However, even twins who think differently can be very similar in temperament and other personality variables. Bouchard found that identical twins reared apart were not outstandingly similar in IQ scores or standardized personality tests, but (as Farber pointed out) he did find striking similarities in mannerisms.

What did Hay find out about the brains of twins?

Examples of quirks or mannerisms are: wearing rubber bands on the wrists, or reading magazines backwards (like Oskar and Jack, above), personal choices (such as names for pets or children, or clothing styles), and expressive social behavior (shyness or social ease, laughter, facial expressions and posture). If this is personality, then Bouchard's findings support strong genetic influences on personality.

Such influences are now almost universally accepted. Turkheimer (2000) summarized "three laws of behavior genetics":

  1. First Law. All human behavioral traits are heritable.
  2. Second Law. The effect of being raised in the same family is smaller than the effect of genes.
  3. Third Law. A substantial portion of the variation in complex human behavioral traits is not accounted for by the effects of genes or families.

Criticism of behavior genetics changed over the years, Turkheimer pointed out. Initially, many social scientists were skeptical about genetic influences. Many expected that further research would show most personality traits were caused by the environment.

That criticism disappeared. Scientists came to recognize there was "no versus" when evaluating genetic and environmental contributions to development: both were always present, and all traits were influenced by inheritance.

The new criticism was that behavior genetics could not explain how genes caused developmental differences, because genetics and environmental factors were too tangled up.

Lab experiments with non-human animals could pinpoint genetic influences, because genes could be altered one by one and experimental controls could rule out alternative explanations. Experimenters could change a single gene in cloned animals and observe the effects. Needless to say, in humans such research was not permissable.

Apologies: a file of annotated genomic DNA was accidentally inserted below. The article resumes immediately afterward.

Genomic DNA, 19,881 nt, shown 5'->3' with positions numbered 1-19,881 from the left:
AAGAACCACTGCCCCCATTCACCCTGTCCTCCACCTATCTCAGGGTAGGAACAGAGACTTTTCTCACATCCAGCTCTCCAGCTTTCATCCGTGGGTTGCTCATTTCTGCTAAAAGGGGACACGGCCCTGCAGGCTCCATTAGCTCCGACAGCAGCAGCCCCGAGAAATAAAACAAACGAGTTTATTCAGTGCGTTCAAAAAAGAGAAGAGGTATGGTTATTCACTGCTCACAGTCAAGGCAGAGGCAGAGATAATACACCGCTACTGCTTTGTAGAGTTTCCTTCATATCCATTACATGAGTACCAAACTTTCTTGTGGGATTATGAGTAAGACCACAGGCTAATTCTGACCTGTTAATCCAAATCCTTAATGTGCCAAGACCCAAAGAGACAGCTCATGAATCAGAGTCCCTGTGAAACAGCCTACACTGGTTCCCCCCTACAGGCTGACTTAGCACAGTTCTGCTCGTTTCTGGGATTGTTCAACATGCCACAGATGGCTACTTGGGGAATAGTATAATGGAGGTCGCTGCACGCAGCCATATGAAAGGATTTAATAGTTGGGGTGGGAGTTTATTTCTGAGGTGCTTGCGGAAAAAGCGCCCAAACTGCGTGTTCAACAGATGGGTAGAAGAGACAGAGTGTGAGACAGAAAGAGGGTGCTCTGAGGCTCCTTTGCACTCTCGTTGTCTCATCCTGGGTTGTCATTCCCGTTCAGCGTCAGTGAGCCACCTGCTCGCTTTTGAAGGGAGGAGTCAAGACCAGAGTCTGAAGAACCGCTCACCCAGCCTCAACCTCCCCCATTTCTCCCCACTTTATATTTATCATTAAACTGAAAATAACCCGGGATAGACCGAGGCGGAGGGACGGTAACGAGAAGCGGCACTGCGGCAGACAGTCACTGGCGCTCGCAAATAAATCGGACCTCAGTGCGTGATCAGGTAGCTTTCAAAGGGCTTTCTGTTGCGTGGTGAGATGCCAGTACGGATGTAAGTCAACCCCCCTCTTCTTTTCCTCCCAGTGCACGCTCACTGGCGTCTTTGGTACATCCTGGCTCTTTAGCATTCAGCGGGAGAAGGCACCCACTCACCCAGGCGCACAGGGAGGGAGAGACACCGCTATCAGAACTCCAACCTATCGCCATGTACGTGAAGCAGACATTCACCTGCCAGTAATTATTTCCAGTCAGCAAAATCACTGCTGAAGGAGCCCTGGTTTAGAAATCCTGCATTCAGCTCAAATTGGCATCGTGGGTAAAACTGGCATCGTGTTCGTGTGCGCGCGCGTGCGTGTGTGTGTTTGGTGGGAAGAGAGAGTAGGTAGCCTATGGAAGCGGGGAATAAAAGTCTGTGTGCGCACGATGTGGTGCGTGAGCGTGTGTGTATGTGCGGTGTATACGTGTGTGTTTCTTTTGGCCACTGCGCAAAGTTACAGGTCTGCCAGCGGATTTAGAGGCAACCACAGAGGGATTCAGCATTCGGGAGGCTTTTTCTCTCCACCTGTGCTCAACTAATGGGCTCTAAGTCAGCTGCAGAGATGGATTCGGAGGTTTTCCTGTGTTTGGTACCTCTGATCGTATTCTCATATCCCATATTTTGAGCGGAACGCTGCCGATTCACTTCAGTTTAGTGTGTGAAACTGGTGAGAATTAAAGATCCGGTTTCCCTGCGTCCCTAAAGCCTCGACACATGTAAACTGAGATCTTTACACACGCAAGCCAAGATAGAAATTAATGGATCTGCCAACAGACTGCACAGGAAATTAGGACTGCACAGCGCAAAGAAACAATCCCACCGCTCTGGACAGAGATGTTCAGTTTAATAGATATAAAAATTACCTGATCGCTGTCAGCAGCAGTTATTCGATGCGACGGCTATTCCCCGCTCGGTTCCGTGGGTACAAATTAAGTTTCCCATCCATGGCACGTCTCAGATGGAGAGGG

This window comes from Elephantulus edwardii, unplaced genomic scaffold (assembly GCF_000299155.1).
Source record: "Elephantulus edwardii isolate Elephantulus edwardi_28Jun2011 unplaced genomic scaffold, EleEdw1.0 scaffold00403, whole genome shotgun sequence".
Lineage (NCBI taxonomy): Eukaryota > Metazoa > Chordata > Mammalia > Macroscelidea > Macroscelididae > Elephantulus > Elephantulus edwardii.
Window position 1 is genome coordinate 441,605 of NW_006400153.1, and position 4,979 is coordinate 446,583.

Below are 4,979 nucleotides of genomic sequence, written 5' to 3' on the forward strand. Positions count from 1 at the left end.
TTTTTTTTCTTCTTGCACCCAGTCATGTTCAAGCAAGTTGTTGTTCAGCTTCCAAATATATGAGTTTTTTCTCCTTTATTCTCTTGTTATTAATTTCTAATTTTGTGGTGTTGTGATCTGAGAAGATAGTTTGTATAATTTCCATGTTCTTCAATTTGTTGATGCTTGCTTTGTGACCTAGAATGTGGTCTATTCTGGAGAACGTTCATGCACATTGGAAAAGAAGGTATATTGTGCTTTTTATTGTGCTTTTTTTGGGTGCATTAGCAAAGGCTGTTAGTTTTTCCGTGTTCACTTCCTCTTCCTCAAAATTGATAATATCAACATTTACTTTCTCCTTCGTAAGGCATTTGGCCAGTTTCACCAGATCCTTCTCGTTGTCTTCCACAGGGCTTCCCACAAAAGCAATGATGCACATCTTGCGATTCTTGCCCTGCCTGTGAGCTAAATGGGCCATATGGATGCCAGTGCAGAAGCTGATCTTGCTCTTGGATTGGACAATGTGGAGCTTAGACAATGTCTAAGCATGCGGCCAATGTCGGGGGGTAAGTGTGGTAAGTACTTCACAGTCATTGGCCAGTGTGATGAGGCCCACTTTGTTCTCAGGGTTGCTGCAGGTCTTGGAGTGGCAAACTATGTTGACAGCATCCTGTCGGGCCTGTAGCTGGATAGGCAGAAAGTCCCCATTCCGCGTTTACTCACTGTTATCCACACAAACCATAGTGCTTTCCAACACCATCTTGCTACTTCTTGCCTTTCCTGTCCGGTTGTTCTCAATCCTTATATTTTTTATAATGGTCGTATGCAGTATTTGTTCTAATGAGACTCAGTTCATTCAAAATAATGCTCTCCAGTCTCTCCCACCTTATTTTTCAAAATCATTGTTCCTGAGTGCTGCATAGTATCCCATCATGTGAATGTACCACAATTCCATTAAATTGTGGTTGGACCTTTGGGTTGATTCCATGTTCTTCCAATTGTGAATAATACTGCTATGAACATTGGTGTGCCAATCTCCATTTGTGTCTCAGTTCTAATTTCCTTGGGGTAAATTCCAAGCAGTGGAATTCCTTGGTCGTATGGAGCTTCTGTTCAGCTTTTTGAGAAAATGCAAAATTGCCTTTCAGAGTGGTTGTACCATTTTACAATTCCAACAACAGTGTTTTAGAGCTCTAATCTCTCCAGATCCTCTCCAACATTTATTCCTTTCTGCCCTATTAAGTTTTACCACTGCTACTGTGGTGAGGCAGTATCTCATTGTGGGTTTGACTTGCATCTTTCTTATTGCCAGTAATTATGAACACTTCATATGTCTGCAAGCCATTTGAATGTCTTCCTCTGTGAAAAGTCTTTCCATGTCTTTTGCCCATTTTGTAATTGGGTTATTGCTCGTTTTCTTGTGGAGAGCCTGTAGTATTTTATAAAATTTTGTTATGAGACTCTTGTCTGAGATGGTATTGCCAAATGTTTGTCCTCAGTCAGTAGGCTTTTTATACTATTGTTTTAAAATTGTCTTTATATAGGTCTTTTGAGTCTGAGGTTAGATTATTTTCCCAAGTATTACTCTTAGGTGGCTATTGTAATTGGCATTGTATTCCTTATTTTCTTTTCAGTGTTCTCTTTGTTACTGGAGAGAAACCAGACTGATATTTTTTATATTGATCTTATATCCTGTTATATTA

Therefore (Turkheimer's point) the argument had shifted. No longer was anybody denying genetic effects; instead, they were complaining that research could not pinpoint exact influences in humans.

How did criticisms of genetic explanations shift?

Why, critics asked, are children from the same family so often very different? One obvious explanation could be that siblings react to each other's presence.

To some extent, each child seeks a unique niche. If older brother excelled in sports, younger sister might strive to excel in academics. That is why it was important for Bouchard to study identical twins reared apart.

Plomin and Daniels (1987) were commit­ted behavioral geneticists, but they agreed that specific genetic explanations in humans were elusive. They wrote an article, "Why are children in the same family so different from one another?" The answer, they suggested, was that differences might be due to unusual or one-time influences.

One gloomy prospect is that the salient environment might be unsystematic, idiosyncratic, or serendipitous events such as accidents, illnesses, or other traumas ....

Turkheimer said that was not a gloomy prospect, except for researchers wanting clear results. Idiosyncratic influences included good things, such as unique opportunities, extraordinary teachers, or new technology.

Therefore, Turkheimer maintained, this is not a problem, and we do not wish to eliminate such "idiosyncratic" effects on human development. They are some of the most interesting influences to study.


Farber, S. (1981, January). Telltale behavior of twins. Psychology Today, pp.58-62,79

Freedman, D. G. & Freedman, N. (1979) Ethnic differences in babies. Human Nature, 2, 36-44.

Holden, C. (1980). Identical twins reared apart. Science, 210, 1323-1327.

Holden, C. (1987, September 27) Does biology make personality? Washington Post. Retrieved from:

Kristof, N. D. (2002, July 23) Interview with a humanoid. New York Times. Retrieved from:

Plomin, R. & Daniels, D. (1987). Why are children in the same family so different from one another? Behavioral and Brain Sciences, 10, 1-60.

Turkheimer, E. Three laws of behavior genetics and what they mean. Current Directions in Psychology, 9, 160-164.